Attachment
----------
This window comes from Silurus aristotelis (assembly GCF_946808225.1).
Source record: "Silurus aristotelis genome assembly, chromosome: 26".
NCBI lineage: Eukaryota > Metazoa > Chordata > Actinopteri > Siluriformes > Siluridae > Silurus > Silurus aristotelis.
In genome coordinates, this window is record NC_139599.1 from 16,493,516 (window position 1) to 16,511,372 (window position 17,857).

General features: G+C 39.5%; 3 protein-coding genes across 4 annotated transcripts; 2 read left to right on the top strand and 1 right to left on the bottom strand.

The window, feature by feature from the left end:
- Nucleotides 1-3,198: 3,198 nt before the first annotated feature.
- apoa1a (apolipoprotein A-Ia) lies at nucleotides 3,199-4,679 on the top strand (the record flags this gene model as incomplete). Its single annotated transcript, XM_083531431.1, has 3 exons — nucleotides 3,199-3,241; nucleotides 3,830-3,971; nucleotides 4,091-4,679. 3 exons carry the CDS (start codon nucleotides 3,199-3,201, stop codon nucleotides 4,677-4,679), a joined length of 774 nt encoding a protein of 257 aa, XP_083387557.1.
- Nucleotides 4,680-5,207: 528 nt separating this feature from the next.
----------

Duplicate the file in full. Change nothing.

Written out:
This window comes from Silurus aristotelis (assembly GCF_946808225.1).
Source record: "Silurus aristotelis genome assembly, chromosome: 26".
NCBI lineage: Eukaryota > Metazoa > Chordata > Actinopteri > Siluriformes > Siluridae > Silurus > Silurus aristotelis.
In genome coordinates, this window is record NC_139599.1 from 16,493,516 (window position 1) to 16,511,372 (window position 17,857).

General features: G+C 39.5%; 3 protein-coding genes across 4 annotated transcripts; 2 read left to right on the top strand and 1 right to left on the bottom strand.

The window, feature by feature from the left end:
- Nucleotides 1-3,198: 3,198 nt before the first annotated feature.
- apoa1a (apolipoprotein A-Ia) lies at nucleotides 3,199-4,679 on the top strand (the record flags this gene model as incomplete). Its single annotated transcript, XM_083531431.1, has 3 exons — nucleotides 3,199-3,241; nucleotides 3,830-3,971; nucleotides 4,091-4,679. 3 exons carry the CDS (start codon nucleotides 3,199-3,201, stop codon nucleotides 4,677-4,679), a joined length of 774 nt encoding a protein of 257 aa, XP_083387557.1.
- Nucleotides 4,680-5,207: 528 nt separating this feature from the next.